[ 418 Pa. Page 315]
prejudice plaintiffs' position. Any permit which issues as a result of this decision will necessarily be contingent upon Department of Forests and Waters approval, which approval will, we presume, be sought in the normal course of administrative procedure by the township officials. Its present lack is not a ground for the denial of a grading permit.
No formal action or official communication has occurred in regard to plaintiffs' application for a building permit. However, we agree with the court below that plaintiffs have complied with all valid requirements and the building permit should issue. The comments made above with regard to the invalidity of the proposed rezoning are equally applicable here, and it presents no bar to the construction of plaintiffs' shopping center. Neither does the restrictive agreement of 1948. Furthermore, we concur in the construction by the court below of the "parking space" provision of the zoning ordinance and in the factual determination that plaintiffs' plan complies therewith, a determination well supported by the record. Appellants also raise the requirement of prior site plan approval, but we have disposed of that contention above. Finally, appellants contend that certain proposed uses of various portions of the shopping center would be in violation of the zoning ordinance. In this regard, we again approve of the comments of the court below which point out that the requirement of use and occupancy permits thereunder provides "ample machinery" for the protection of the township. While not approving of the proposed uses, the township could still issue the building permit and allow the shopping center to be built, still reserving the right to restrict the use to which it is to be put. It is plaintiffs' duty to find suitable tenants who meet the requirements of the "use" provisions. That plaintiffs have improperly proposed unacceptable tenants is not a ground for the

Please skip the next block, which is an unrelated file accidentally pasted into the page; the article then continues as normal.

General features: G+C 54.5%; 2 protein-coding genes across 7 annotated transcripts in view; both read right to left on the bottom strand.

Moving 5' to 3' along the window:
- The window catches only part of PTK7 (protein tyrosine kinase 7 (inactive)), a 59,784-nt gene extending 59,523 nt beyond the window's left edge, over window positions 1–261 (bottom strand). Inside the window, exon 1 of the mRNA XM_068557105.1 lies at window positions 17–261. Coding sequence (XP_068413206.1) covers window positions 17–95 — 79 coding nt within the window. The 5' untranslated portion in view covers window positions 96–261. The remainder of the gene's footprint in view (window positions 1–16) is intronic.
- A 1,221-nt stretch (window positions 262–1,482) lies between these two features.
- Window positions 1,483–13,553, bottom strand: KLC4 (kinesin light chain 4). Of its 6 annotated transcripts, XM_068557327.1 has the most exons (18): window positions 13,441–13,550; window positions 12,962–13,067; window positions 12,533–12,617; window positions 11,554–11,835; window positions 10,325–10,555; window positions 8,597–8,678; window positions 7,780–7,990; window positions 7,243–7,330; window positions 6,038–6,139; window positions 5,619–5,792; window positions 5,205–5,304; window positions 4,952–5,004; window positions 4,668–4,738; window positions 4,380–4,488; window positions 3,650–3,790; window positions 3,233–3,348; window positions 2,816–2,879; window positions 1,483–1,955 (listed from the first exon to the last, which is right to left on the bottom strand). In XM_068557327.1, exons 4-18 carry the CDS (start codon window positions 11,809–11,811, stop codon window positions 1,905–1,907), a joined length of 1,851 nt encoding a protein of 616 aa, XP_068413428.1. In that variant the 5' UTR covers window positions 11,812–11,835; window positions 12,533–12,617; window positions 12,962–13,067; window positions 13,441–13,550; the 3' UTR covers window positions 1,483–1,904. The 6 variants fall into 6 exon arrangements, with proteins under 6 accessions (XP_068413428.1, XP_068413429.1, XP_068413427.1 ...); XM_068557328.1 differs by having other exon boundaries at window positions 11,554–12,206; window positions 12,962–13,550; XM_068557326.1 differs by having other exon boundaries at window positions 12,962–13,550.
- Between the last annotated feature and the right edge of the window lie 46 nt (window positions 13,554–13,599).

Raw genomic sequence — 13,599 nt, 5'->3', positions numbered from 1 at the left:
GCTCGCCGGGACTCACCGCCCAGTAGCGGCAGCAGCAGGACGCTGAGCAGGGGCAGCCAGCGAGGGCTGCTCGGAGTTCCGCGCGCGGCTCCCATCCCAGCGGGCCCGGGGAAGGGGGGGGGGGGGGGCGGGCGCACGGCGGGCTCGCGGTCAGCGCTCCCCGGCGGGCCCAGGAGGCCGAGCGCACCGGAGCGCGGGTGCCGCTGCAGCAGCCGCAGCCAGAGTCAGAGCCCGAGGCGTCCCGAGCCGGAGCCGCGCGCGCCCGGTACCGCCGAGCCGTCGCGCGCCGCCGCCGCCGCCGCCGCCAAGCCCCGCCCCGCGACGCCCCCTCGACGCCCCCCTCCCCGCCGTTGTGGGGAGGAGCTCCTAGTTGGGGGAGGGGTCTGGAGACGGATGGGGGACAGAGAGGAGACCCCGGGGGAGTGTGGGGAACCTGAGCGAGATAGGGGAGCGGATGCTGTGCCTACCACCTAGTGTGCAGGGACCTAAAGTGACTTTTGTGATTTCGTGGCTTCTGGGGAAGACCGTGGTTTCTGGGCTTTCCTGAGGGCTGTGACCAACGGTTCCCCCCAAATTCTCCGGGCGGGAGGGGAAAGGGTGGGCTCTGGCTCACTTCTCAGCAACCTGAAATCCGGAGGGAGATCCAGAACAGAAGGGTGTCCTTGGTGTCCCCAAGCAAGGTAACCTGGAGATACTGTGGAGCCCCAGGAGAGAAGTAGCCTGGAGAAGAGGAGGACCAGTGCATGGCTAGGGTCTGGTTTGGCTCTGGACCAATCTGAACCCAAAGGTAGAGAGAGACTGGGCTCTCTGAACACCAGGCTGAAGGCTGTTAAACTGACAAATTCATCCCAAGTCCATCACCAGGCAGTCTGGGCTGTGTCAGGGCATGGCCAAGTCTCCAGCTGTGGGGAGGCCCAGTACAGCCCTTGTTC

[ 418 Pa. Page 316]
denial of the building permit. The future tenancy is a problem for future regulation.